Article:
The Carnegie Mellon University Library Information System (LIS): Applications within the Software Engineering Institute (SEI) Online Environment

By Tinsley, Lynn G.; Yourison, Karola M. | Special Libraries, Winter 1993 | Go to article overview

The Carnegie Mellon University Library Information System (LIS): Applications within the Software Engineering Institute (SEI) Online Environment


Tinsley, Lynn G., Yourison, Karola M., Special Libraries


THE SOFTWARE ENGINEERING INSTITUTE (SEI) is a federally funded research and development center sponsored by the Department of Defense under contract to Carnegie Mellon University (CMU). The institute employs technical staff of approximately 200 members. Communication at the institute is based on local area networks, electronic mail, and electronic bulletin boards. Each employee has access to a terminal or workstation which is connected to the local network. As part of Carnegie Mellon University, the SEI is also connected to the university computer network through the Internet.

To support the information needs of the technical staff, the SEI Library was established. At the initial planning stage a decision was made by management to create a fully automated library. This decision is in line with the research of the institute whose goal is to promote a software engineering discipline. Campus library facilities in place were already highly automated; therefore, the SEI Library decided to utilize this technology to its advantage. Thus, a special relationship between the SEI Library and the CMU Libraries began in 1986 and continues today.

CMU library services available to the SEI include acquisitions, cataloging, and document delivery. Through cataloging, the SEI library materials are included on the Library Information System (LIS), an online retrieval system developed locally for the CMU Libraries. Access to the university's library system is available to all SEI employees from their desktop. Employees are encouraged to utilize the online system for information retrieval. Library orientation is in place to accommodate new employees, visiting scientists, and resident affiliates to become knowledgeable about the features of LIS.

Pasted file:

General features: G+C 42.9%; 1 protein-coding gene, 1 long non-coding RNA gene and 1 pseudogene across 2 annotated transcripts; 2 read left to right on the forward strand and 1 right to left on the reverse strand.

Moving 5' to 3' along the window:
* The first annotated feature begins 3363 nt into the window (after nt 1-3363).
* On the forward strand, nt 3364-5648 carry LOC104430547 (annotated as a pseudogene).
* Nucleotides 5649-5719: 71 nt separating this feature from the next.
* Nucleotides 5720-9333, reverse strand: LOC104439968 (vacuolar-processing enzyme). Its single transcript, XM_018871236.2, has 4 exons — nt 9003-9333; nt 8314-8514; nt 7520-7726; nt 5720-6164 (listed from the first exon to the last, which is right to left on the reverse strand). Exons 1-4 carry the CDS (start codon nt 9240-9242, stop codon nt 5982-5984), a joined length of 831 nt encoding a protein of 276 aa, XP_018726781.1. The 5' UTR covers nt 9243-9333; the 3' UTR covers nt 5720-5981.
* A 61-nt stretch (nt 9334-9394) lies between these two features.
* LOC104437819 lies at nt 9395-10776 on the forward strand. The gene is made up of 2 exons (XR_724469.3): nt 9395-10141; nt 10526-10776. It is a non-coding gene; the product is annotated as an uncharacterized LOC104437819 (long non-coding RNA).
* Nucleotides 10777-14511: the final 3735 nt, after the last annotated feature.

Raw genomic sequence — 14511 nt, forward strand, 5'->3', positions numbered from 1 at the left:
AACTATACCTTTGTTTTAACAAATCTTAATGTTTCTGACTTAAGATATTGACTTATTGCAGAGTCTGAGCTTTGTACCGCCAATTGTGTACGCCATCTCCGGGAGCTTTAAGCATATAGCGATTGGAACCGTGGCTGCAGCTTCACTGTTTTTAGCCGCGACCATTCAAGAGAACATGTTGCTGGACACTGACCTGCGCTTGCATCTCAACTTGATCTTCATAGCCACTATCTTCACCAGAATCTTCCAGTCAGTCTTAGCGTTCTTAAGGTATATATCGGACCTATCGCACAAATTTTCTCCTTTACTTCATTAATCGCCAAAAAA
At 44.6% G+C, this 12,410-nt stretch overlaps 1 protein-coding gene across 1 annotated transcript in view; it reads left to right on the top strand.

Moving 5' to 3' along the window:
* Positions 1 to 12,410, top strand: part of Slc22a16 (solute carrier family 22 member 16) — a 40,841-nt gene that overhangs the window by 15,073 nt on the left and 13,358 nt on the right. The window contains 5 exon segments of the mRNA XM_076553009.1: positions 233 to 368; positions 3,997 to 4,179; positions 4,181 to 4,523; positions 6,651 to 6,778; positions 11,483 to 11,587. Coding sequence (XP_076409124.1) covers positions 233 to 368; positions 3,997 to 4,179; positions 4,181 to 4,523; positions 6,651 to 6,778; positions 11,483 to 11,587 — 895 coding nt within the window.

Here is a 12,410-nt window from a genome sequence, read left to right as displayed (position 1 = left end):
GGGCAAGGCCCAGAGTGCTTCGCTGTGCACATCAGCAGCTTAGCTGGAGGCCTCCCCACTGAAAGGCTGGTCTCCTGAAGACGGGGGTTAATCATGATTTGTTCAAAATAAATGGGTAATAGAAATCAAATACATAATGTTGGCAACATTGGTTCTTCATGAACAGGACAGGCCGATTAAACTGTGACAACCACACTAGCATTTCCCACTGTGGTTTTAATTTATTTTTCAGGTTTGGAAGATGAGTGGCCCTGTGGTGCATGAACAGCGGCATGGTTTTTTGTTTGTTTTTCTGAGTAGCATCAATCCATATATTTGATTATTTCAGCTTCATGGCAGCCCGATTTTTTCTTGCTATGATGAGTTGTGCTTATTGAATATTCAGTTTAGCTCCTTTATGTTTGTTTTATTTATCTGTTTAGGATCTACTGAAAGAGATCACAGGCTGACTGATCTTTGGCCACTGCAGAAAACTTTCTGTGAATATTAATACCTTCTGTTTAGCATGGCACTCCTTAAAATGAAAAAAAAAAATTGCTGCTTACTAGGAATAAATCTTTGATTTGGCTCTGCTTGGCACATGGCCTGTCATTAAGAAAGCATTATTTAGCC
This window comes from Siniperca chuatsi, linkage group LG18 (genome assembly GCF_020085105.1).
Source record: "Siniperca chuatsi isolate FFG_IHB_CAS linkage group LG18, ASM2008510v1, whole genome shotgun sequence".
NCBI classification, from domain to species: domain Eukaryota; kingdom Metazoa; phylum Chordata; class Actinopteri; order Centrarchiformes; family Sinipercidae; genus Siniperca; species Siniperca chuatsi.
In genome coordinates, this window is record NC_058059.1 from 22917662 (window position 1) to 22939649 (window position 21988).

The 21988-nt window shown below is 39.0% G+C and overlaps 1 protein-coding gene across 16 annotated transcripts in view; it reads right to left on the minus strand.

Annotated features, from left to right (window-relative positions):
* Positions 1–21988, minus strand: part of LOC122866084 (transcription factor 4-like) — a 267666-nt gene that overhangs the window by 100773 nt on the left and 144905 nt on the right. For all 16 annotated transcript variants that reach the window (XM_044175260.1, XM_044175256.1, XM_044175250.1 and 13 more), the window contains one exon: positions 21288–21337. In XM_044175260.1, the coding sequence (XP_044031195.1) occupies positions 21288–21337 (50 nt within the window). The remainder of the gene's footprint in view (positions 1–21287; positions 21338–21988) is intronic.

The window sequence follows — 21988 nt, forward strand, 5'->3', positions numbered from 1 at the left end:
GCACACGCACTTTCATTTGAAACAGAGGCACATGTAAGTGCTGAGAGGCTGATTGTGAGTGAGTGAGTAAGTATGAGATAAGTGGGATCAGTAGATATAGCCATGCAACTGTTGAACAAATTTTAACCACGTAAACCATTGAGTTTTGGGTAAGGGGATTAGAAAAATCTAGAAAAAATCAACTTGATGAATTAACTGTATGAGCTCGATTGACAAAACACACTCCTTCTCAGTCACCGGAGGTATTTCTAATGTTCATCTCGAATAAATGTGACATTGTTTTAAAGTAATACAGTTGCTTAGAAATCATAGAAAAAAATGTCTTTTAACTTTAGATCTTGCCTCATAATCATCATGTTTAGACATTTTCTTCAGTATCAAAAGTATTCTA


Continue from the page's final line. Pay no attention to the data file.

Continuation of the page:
The focus of this paper is to profile the features of the LIS and how it is utilized by the SEI community. Electronic mail applications, online request forms, file applications, and current awareness capabilities for the SEI community will be highlighted. A brief history of the LIS and the newly developed system LIS II, (the Mercury Project electronic library prototype under development at CMU) will be discussed.

CMU Automation Background

The Library Information System (LIS) is a locally developed and maintained information retrieval system. This system supports the teaching curriculum and research projects of the community and is accessible from offices, dormitories, libraries, and off-campus sites providing standard library catalog information, commercial databases, and campus information.

Development began in 1985 based upon available hardware and software on campus. Criteria essential to the building of the retrieval system included the design of a single search interface for different types of information (each database having the same search protocol) and several optional terminal interfaces to enable the widest campus distribution possible. The Carnegie Mellon community uses an array of computer terminals, workstations, and departmental computing systems. This variation in equipment posed a considerable technical challenge to introducing campus-wide compatibility. The first version was released to the campus in the Spring of 1986.

LIS was a centralized system housed on an IBM 3083 mainframe running IBM STAIRS retrieval software. At the time of its replacement by LIS II, the system contained 15 databases including an online full-text encyclopedia and dictionary, local library holdings (CMU libraries, SEI, and the Hunt Institute for Botanical Documentation), and a variety of vendor databases loaded from magnetic tape such as INSPEC and the Information Access Corporation products. Local campus information was also made available in Who's Who at CMU, an online version of the CMU faculty, staff, and student directories. Full Boolean searching capability was supported with the default operator set at "and". Some system features included set limits and sorting, mailing of single records, and help screens at all levels. …

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